Because of King’s success in patriotic and charitable causes, powerful friends encouraged him to run for the U.S. Senate. But he refused, saying he feared it would lead to political compromise and impair his ability to speak forthrightly. “I would rather,” he said, “swim to Australia.”
Relaxation and joy came from exploring California’s wilderness. He was among the first 100 Euro-Americans to visit Lake Tahoe. To him, the blue lake and green pines seemed in harmony with the deepest religion of the Bible.
Yosemite Valley and its giant trees gave him special delight. Back in New England he enjoyed exploring the White Hills of New Hampshire and wrote a book about them, “The White Hills—Their Legend, Landscape and Poetry.”
On entering California’s great valley, he said, “The Ninth Symphony (by Beethoven) is the Yosemite of music! Great is granite and the Yosemite is its prophet!” He climbed above the falls, attracted by a dome of granite towering 13,600 feet over the valley. Today it bears his name, Mt. Starr King.
Despite his many commitments in California, King always put his church first. When he arrived in San Francisco in 1860, the congregation struggled with a $30,000 debt. Within the first year, King managed to raise the funds to pay it off. Now he turned his attention to an expanding congregation in a too-small church. In October 1862, he set an $80,000 fundraising goal. By December of that year, the cornerstone of a new church was laid. In January 1864, King and his congregation celebrated the completion of the new building at 133 Geary street, adjacent to present-day Union Square. (The congregation eventually relocated its church again in 1889 to the corner of Franklin and Starr King streets in San Francisco, where the First Unitarian Universalist Society church stands today.)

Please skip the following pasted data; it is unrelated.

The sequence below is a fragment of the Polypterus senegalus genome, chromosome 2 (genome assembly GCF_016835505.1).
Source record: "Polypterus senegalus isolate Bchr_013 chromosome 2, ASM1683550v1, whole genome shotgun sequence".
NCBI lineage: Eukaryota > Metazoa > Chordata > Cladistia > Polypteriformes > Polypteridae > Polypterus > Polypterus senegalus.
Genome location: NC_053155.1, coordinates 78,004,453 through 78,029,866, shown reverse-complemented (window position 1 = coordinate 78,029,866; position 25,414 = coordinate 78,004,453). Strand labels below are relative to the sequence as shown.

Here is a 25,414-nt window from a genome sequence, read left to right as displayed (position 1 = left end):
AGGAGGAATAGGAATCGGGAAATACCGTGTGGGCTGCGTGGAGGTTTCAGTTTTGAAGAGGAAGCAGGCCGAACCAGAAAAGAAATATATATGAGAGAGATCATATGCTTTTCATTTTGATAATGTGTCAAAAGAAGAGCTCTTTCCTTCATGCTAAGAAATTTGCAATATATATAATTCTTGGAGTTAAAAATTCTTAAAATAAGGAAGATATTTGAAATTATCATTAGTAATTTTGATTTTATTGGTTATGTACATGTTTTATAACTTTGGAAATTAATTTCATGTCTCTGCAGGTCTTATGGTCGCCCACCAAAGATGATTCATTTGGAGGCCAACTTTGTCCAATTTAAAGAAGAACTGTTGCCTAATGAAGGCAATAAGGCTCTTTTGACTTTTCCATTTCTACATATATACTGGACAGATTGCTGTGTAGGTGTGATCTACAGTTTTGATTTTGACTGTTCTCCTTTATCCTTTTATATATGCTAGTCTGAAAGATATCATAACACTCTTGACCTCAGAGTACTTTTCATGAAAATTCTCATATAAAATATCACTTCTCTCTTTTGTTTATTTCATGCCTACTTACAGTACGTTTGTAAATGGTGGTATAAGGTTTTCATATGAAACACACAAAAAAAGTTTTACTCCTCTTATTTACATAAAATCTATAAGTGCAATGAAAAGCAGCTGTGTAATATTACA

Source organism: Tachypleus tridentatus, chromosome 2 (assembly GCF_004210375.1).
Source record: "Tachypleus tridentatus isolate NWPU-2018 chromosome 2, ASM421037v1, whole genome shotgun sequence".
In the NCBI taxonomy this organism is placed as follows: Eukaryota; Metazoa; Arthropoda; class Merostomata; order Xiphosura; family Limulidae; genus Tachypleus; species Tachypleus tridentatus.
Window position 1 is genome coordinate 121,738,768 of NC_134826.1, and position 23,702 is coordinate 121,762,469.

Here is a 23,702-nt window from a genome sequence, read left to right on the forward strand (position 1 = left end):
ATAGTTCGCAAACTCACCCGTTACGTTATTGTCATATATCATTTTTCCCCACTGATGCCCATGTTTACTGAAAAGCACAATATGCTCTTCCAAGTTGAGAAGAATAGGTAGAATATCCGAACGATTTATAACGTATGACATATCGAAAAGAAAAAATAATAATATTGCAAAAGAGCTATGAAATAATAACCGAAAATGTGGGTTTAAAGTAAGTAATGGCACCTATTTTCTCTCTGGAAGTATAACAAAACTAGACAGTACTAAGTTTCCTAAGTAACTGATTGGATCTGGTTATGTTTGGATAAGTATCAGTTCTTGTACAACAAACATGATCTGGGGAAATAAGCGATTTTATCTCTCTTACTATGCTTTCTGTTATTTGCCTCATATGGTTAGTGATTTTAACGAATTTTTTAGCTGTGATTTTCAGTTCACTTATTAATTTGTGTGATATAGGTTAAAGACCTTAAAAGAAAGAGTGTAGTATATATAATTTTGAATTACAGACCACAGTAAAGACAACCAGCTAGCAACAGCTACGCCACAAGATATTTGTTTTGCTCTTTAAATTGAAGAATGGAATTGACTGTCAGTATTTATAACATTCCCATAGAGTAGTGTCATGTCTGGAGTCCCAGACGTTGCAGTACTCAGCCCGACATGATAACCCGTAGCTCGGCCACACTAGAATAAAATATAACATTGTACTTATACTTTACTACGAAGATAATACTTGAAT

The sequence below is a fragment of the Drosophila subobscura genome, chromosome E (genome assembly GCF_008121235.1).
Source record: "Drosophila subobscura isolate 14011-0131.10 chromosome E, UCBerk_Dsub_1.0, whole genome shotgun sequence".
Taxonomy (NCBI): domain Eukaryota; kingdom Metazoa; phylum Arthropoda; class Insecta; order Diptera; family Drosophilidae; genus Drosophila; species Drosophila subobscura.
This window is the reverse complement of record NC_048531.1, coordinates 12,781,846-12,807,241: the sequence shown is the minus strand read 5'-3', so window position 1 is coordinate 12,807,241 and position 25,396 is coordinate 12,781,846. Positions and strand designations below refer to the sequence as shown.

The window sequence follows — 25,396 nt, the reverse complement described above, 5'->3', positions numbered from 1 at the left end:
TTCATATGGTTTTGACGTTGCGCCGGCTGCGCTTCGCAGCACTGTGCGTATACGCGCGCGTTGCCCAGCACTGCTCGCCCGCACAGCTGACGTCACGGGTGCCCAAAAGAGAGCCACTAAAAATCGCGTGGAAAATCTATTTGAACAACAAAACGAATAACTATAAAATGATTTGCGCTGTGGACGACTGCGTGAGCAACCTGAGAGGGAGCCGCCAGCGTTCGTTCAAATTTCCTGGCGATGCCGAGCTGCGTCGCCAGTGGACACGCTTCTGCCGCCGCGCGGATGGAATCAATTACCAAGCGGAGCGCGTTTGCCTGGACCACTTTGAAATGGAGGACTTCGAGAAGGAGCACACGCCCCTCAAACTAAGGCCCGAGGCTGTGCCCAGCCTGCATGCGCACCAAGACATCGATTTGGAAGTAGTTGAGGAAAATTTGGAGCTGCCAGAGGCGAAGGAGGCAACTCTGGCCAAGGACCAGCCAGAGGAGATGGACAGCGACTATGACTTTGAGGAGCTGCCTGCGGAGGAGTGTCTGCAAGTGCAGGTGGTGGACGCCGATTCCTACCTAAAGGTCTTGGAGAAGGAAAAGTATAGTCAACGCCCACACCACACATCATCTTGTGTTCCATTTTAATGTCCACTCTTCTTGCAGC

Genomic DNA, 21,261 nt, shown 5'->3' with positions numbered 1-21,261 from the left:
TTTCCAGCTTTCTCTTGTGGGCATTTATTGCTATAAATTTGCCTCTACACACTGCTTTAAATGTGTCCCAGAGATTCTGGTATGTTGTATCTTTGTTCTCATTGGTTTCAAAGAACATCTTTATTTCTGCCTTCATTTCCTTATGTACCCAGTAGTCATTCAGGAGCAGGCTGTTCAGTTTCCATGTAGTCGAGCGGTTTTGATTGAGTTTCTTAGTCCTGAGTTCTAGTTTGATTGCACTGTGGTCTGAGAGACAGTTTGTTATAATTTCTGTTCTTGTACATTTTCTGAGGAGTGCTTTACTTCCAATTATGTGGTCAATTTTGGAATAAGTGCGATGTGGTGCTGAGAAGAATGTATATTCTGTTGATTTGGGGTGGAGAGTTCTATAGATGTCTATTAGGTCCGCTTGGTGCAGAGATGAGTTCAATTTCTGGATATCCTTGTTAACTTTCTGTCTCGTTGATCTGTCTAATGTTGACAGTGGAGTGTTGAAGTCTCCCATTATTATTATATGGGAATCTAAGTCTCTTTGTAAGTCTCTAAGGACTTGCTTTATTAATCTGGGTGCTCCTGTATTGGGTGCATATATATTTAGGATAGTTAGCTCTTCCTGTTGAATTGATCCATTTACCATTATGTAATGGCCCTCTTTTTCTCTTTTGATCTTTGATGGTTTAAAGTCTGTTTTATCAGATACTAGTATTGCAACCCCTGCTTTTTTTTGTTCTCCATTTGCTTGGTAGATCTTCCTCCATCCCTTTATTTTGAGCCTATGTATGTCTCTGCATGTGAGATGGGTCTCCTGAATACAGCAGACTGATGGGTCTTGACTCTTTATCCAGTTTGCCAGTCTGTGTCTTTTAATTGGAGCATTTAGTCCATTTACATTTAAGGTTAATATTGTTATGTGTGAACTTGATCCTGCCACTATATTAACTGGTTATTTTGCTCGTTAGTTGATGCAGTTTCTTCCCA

His congregation now prosperous, the Union Army driving to victory and the Sanitary Commission on solid footing, King decided to take a much-needed sabbatical. He planned to rest, travel and write a book about the Sierras.
But King’s Herculean efforts had taken a toll. Only devotion to what he considered God’s will and “being mad” kept him going. On Feb. 28, 1864, he came down with diphtheria, then pneumonia. A few days later his doctor told him he had only a half-hour to live. King glanced at a calendar.
“Today is the fourth of March,” he said. “Sad news will go over the wire today.”
He dictated his will and turned to his wife. “Do not weep for me,” he said. “I know it is all right. I wish I could make you feel so, I wish I could describe my feelings. It is strange. I see all the privileges and greatness of the future. It already looks grand, beautiful. Tell them I went lovingly, trustfully, peacefully.”
Across San Francisco, flags dropped to half-mast. The state legislature in Sacramento adjourned for three days of mourning after passing a resolution stating that King had been a “tower of strength to the cause of his country.”
As King lay in state, wrapped in an American flag, a military honor guard stood by his casket. Twenty thousand people came to his church to pay tribute. Cannons boomed a memorial tribute and Bret Harte composed a eulogy, “Relieving Guard.”
A Star? There’s nothing strange in that.
No, nothing; but above the thicket
Somehow it seemed to me that God
Somewhere had just relieved a picket.
King’s body was buried in the front lawn of his newly completed church, where it remains today.
In 1913, the state legislature voted Thomas Starr King and Father Junipero Serra, the Catholic missionary, as California’s two greatest heroes and appropriated funds for King’s statue at the U.S. Capitol. In the 1960s, the state designated King’s church and tomb as a historical monument.